{1.27.10} Anyway, they say that this bull was conveyed [komizesthai] from Crete to the Peloponnesus, and became one of what are called the Twelve Labors [āthloi] of Hēraklēs.[4] When he was set loose on the Plain of the Argives he fled [pheugein] through the isthmus of Corinth and then fled [pheugein] further[5] into the land of Attica as far as the Attic deme [dēmos] of Marathon, killing everyone he encountered, including Androgeos, son of Minos. Minos then sailed against Athens with his navy, not believing that the Athenians were innocent of the death of Androgeos, and oppressed them so badly that it was finally agreed that they [= the Athenians] would bring seven girls [parthenoi] and seven boys [paides] to the Minotaur, who was said to dwell [oikeîn] in the Labyrinth [laburinthos] at Knossos. But, later on, Theseus is said to have driven the bull of Marathon to the Acropolis, where he sacrificed [thuein] it to the goddess [Athena]. And the dedicatory-offering [ana-thēma] [that signals this deed] is from the deme [dēmos] of Marathon.


"Theseus Taming the Bull of Marathon" (ca. 1730?); oil of canvas. Charles-André Vanloo (French, 1705–1765).  via Wikimedia Commons.
“Theseus Taming the Bull of Marathon” (ca. 1730?); oil on canvas. Charles-André Vanloo (French, 1705–1765).
Photo via Wikimedia Commons.



{1.28.2} Above and beyond the things that I have listed so far in my inventory, there are two tithes [dekatai] dedicated by the Athenians in the aftermath of wars.[6] There is first a bronze statue [agalma] of Athena, tithe [dekatē] from the [victory over the] Persians who landed at Marathon. It is the work [tekhnē] of Pheidias, but the reliefs upon the shield, including the fight between Centaurs and Lapithai, are said to be the metalwork of someone named Mys,[7] for whom they say Parrhasios son of Euenor designed this and the rest of his works [erga]. The point of the spear of this Athena and the crest of her helmet are already visible to those sailing to Athens as they pass by Cape Sounion. The other tithe [dekatē] is a bronze chariot, offered by the Boeotians and by the people of Khalkis in Euboea.[8]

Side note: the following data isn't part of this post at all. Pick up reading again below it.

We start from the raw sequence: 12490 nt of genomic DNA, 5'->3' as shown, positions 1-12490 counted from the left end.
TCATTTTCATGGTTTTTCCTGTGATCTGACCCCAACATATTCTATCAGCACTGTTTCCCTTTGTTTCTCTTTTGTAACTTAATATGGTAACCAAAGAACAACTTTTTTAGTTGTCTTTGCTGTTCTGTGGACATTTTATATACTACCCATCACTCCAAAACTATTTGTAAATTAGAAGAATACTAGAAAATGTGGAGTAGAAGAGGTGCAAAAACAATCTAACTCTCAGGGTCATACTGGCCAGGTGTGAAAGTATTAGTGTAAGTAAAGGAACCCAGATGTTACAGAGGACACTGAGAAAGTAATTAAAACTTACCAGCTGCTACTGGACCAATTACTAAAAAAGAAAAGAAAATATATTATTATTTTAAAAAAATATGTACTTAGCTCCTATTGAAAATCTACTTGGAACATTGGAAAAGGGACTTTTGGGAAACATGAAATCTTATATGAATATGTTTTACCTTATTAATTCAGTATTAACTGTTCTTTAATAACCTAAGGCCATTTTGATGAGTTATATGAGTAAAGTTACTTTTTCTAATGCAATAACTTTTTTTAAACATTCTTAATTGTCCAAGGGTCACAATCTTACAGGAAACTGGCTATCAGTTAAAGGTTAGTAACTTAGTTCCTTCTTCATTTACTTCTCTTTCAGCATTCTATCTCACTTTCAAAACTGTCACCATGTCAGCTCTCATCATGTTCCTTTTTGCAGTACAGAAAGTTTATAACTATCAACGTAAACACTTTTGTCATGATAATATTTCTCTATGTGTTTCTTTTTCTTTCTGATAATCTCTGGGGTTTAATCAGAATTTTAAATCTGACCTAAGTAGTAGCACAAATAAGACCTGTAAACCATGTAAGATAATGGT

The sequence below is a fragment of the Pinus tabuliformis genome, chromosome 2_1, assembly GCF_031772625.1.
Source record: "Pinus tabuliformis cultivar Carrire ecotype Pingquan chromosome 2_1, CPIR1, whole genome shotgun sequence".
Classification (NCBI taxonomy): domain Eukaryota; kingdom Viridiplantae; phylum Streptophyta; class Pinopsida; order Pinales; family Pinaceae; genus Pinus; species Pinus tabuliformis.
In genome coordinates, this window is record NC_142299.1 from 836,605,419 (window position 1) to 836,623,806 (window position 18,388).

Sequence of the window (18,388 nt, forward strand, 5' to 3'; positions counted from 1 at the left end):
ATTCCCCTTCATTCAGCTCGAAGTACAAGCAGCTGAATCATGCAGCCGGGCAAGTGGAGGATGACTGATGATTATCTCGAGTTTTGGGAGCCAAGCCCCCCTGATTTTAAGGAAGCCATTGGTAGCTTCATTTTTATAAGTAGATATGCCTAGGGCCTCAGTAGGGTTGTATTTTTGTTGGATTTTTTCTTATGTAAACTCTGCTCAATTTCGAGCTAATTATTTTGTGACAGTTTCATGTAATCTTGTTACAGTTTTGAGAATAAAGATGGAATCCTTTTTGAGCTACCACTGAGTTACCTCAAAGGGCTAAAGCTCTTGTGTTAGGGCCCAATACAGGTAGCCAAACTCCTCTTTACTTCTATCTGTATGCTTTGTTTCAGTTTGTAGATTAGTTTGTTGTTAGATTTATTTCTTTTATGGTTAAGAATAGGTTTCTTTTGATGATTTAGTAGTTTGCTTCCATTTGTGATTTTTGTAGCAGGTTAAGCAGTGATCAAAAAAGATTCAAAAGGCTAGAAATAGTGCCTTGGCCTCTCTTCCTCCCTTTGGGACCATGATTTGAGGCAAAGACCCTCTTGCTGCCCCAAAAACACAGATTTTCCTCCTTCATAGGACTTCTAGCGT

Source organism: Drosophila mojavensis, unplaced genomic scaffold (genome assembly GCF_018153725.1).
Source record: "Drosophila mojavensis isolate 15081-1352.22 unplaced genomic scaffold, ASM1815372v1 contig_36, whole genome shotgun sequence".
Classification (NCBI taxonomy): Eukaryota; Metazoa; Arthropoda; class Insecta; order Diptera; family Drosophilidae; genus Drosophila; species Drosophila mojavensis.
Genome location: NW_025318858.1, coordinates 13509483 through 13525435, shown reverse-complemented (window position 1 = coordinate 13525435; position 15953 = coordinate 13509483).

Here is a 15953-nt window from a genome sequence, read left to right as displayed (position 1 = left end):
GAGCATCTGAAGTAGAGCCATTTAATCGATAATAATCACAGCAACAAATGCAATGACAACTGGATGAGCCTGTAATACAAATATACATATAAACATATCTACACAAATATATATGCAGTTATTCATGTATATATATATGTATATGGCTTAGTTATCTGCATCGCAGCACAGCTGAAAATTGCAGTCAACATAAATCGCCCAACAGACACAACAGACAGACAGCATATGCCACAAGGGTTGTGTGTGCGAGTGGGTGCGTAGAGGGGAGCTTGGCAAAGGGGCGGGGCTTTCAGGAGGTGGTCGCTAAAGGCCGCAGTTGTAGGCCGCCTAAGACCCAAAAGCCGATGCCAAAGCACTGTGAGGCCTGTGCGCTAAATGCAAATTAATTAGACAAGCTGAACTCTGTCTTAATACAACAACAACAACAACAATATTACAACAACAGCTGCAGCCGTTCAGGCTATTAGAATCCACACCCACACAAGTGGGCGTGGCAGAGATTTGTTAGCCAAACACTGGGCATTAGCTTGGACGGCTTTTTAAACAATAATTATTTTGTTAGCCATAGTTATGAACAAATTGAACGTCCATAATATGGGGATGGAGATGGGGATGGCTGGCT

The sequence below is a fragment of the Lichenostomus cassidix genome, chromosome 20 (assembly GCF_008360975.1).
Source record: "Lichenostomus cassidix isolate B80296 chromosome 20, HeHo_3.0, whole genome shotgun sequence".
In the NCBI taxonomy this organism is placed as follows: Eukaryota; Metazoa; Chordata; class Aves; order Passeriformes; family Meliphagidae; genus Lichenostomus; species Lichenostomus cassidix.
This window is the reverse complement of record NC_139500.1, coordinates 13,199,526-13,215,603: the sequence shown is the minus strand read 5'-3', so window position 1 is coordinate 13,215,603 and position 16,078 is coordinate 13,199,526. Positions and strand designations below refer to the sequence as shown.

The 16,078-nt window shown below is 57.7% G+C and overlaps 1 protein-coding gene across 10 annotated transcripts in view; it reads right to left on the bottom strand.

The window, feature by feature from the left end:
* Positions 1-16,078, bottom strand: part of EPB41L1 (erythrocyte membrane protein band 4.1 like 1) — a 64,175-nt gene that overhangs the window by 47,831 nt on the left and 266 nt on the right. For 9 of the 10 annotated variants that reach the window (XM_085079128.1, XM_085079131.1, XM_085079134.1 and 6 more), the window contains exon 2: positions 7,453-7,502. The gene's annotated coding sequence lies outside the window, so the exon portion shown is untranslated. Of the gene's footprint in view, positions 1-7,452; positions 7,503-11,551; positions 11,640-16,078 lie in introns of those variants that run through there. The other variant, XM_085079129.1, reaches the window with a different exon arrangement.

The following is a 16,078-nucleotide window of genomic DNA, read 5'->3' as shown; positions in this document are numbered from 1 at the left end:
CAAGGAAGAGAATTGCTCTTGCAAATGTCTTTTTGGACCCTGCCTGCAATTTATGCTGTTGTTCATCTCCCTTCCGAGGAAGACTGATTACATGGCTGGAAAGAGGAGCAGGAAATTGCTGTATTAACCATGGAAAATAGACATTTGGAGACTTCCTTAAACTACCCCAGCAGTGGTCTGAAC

{1.28.4} Descending, not to the lower city, but to just beneath the Propylaia [‘Gateway’], you see a fountain [pēgē] and near it a sacred space [hieron] of Apollo in a cave [spēlaion]. It was here, according to traditional-thinking [nomizein], that Apollo had sex with Kreousa daughter of Erekhtheus.[9] [There seems to be a gap here in the text.] When the Persians had landed in Attica, Philippides was sent as a messenger [from Marathon] to Lacedaemon. When he returned [to Marathon], he said that the Lacedaemonians had postponed sending out [any reinforcements], on the grounds that it was their custom not to go out to fight before the circle of the moon was full. Philippides went on to say that near Mount Parthenios he had been met by Pan, who told him that he is kindly-disposed [eu-nous] to the Athenians and would come as their ally [summakhos] to Marathon. This deity, then, gets honored [tīmâsthai] in return for this message [angeliā].



{1.29.4} There is also a monument [mnēma] for all the Athenians who happened to die in war, whether in battles [makhai] at sea or on land, except for those who had their struggle [agōnizesthai] at Marathon. These, on account of their manly valor [andragathiā], have their burial-places [taphoi] on the field-of-battle [khōrā], but the others lie along the road to the Academy [Akadēmiā], and over their burial-places [taphoi] stand slabs [stēlai] that say [by way of inscriptions] the name and the deme [dēmos] of each.